Celastrus orbiculatus Thunb.
CC = *
CW = 5
MOC = 14
Family - Celastraceae
Habit - Liana, perennial, sometimes incompletely or completely dioecious.
Stem - Stems to 20 m, twining on other vegetation, circular in cross section. Bark dark brown.
Leaves - Alternate, simple, petiolate. Blades variable, even on the same plant, but those on flowering branches usually broadly elliptic to nearly orbicular. Margins toothed, leaf surfaces glabrous or nearly so.
Inflorescence - Axillary clusters. Staminate flowers can also be terminal.
Flowers - Flowers usually imperfect. Sepals 5, 1.0-1.5 mm long. Petals 5, 3-5 mm long, narrowly oblong, rounded at the tip, greenish. Staminate flowers with 5 stamens, the filaments 1.5-2.0 mm long. Pistillate flowers with minute staminodes, the ovary usually with 3 locules and 2 ovules per locule. Style short, stout, the stigma deeply 3-lobed.
Fruits - Fruits roughly globose, 8-9 mm in diameter, 3-lobed, dehiscent by 3 valves, these with the outer surface yellow at maturity, the inner surface orangish yellow. Seeds 4-5 mm long, ovoid to ellipsoid, 3-6, each enclosed in a fleshy red aril.
Flowering - May - June.
Habitat - Bottomland or mesic forest and margins.
Origin - Native to eastern Asia.
Lookalikes - Celastrus scandens.
Other info. - This species of Celastrus is an invader in our state. In many habitats it is more aggressive than the native bittersweet, C. scandens, and has become far more common than the native in some areas. It proliferates by root suckers and can blanket and smother other vegetation. This species is distinguished from the native by its broad, often nearly circular leaves, and also by having most flowers in axillary, rather than terminal, clusters. The fruit valves are also yellow, rather than the orange color of the native's fruit valves. Yatskievych's Flora of Missouri describes the inflorescence clusters as having 2-5 flowers. Although it is easy to find super clusters which greatly exceed that number, this is generally due to multiple clusters being present at a node (each cluster being joined to the main stem by a single peduncle).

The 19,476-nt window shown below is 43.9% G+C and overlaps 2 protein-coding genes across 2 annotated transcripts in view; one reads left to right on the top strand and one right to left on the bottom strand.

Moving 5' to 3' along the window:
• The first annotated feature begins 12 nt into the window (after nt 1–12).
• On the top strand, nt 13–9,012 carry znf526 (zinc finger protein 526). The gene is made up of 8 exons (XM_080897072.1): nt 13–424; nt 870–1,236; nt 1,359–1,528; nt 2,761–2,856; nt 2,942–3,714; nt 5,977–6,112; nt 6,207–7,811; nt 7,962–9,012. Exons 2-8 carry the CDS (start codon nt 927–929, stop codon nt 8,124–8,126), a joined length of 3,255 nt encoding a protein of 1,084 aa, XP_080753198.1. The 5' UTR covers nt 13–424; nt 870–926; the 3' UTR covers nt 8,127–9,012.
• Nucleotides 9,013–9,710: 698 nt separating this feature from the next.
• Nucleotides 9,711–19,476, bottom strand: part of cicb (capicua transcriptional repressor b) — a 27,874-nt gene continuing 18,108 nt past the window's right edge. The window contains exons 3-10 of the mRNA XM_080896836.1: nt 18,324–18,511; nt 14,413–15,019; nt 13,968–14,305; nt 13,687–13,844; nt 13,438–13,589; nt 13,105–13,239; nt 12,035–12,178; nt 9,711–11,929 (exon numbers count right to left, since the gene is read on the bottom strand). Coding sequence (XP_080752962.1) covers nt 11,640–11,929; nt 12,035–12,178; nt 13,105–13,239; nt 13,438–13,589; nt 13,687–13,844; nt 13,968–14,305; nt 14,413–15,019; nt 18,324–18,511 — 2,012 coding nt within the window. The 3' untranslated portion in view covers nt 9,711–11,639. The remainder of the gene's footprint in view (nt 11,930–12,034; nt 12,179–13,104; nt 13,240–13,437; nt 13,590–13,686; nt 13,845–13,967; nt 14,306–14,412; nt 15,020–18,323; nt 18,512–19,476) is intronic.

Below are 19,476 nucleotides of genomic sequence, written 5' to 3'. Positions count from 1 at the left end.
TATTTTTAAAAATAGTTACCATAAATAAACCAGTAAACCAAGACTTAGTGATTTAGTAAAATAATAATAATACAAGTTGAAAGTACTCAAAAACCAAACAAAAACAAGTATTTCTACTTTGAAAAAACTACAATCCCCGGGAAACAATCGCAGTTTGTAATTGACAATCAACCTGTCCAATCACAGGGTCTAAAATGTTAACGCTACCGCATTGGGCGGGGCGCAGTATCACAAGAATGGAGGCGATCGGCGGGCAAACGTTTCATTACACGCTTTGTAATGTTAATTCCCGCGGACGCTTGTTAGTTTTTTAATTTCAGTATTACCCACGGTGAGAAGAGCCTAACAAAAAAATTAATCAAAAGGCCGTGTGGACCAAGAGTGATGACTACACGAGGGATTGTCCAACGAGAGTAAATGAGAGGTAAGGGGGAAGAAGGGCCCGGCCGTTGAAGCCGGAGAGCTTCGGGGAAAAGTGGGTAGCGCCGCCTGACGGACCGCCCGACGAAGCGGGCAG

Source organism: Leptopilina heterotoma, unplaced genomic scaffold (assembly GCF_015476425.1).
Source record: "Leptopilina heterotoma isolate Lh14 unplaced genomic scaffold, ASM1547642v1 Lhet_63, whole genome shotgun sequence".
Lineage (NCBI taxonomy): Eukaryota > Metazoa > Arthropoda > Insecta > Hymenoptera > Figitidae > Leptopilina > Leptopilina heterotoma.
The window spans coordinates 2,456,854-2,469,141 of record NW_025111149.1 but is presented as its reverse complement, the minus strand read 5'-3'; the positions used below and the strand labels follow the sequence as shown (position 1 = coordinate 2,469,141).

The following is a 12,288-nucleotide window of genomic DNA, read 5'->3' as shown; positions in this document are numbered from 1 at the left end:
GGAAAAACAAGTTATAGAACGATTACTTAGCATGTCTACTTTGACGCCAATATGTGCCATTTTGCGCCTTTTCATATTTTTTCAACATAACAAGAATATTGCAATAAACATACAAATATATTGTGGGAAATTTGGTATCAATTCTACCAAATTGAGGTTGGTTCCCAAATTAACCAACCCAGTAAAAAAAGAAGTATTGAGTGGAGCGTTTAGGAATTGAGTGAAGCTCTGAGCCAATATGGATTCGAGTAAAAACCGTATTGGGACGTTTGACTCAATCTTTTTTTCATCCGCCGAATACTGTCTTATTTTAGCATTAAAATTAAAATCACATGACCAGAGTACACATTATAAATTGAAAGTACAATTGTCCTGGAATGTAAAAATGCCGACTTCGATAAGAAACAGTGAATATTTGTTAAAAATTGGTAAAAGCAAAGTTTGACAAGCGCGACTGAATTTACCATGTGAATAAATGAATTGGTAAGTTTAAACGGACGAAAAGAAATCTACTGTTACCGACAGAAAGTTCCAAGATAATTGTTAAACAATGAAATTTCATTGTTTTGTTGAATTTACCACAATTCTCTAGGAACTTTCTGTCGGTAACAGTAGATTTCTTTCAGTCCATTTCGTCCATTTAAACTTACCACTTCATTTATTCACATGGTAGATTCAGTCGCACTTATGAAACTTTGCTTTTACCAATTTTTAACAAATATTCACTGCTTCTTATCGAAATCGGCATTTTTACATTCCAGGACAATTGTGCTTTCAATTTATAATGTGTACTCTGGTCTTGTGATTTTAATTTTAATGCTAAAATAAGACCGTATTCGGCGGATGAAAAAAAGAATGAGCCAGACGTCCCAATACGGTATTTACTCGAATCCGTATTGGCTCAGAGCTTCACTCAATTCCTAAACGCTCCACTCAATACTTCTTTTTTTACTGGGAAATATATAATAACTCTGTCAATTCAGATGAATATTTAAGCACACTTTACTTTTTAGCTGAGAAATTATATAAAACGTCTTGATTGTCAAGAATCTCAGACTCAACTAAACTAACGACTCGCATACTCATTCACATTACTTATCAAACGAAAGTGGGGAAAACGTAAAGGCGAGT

Photographs taken at Babler State Park, St. Louis County, MO, 5-2-2017 and 11-4-2011 (SRTurner).